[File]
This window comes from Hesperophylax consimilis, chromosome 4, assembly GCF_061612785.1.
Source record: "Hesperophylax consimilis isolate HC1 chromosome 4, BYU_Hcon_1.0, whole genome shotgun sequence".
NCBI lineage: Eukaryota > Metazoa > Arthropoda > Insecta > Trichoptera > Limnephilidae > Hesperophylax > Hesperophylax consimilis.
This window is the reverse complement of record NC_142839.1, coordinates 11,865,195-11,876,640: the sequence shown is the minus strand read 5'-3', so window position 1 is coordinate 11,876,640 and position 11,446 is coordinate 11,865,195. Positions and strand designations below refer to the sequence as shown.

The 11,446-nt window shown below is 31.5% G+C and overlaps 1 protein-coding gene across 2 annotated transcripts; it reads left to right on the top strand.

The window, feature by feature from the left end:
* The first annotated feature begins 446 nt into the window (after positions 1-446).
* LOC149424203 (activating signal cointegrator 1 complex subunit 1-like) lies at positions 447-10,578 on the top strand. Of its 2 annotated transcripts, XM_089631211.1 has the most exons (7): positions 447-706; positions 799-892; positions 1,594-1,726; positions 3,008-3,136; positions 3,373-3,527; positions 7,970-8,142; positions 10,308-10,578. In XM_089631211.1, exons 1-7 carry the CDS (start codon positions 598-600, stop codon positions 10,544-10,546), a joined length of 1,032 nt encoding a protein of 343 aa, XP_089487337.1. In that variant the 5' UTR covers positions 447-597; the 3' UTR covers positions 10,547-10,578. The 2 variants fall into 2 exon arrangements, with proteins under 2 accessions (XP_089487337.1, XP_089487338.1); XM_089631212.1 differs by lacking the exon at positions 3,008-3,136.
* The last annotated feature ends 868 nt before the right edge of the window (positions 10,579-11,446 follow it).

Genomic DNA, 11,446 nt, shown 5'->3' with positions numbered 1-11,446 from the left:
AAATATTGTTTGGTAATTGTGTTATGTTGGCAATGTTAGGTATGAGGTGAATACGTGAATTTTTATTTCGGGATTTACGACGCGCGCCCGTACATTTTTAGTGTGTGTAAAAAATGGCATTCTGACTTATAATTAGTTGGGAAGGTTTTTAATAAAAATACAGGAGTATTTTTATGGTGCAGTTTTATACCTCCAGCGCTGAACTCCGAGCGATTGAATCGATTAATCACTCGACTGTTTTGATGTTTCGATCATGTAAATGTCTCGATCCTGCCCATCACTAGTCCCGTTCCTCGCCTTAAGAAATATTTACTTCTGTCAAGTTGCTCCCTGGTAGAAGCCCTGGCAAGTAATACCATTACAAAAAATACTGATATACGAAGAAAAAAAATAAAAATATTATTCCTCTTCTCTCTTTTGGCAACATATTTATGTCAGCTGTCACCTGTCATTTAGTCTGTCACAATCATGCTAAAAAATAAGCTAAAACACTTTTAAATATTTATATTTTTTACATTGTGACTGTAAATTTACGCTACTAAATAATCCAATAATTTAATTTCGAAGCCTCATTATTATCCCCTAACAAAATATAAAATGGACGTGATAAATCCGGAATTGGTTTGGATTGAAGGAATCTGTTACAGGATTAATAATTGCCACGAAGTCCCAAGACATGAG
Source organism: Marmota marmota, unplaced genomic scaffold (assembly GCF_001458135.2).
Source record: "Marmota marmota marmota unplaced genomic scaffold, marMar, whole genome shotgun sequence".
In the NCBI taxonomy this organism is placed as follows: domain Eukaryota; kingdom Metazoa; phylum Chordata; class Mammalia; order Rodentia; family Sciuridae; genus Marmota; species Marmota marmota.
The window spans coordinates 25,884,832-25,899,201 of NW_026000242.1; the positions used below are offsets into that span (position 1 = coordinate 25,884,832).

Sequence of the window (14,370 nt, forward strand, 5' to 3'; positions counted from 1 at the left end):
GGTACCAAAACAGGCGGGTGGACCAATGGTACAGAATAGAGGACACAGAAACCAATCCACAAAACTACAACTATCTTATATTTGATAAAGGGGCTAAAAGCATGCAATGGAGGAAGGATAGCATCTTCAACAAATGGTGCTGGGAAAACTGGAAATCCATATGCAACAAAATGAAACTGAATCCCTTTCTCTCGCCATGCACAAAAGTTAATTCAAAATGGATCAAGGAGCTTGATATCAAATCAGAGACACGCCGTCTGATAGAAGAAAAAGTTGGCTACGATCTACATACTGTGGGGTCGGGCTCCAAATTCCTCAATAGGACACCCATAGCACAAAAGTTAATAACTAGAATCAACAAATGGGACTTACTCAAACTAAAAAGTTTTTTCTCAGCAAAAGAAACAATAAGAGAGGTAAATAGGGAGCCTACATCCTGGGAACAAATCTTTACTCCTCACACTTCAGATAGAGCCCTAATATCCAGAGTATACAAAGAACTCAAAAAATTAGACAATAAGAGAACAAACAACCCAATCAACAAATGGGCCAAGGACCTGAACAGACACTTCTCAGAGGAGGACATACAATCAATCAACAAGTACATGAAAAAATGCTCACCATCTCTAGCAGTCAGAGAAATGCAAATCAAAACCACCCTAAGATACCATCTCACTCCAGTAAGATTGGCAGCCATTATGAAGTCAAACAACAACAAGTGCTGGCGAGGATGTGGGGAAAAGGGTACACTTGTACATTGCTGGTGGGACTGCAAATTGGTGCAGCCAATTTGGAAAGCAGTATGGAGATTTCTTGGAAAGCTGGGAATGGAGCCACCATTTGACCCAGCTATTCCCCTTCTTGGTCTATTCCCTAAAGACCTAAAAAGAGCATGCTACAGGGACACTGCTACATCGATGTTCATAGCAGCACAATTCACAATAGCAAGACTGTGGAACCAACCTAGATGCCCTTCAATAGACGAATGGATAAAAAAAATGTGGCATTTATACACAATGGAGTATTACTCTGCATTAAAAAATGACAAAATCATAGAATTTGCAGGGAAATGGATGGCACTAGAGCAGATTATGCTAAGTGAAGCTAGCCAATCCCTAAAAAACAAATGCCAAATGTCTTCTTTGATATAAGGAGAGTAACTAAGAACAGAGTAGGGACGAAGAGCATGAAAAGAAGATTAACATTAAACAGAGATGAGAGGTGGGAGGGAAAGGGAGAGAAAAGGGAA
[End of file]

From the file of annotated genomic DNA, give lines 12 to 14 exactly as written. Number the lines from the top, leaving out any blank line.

Source organism: Marmota marmota, unplaced genomic scaffold (assembly GCF_001458135.2).
Source record: "Marmota marmota marmota unplaced genomic scaffold, marMar, whole genome shotgun sequence".
In the NCBI taxonomy this organism is placed as follows: domain Eukaryota; kingdom Metazoa; phylum Chordata; class Mammalia; order Rodentia; family Sciuridae; genus Marmota; species Marmota marmota.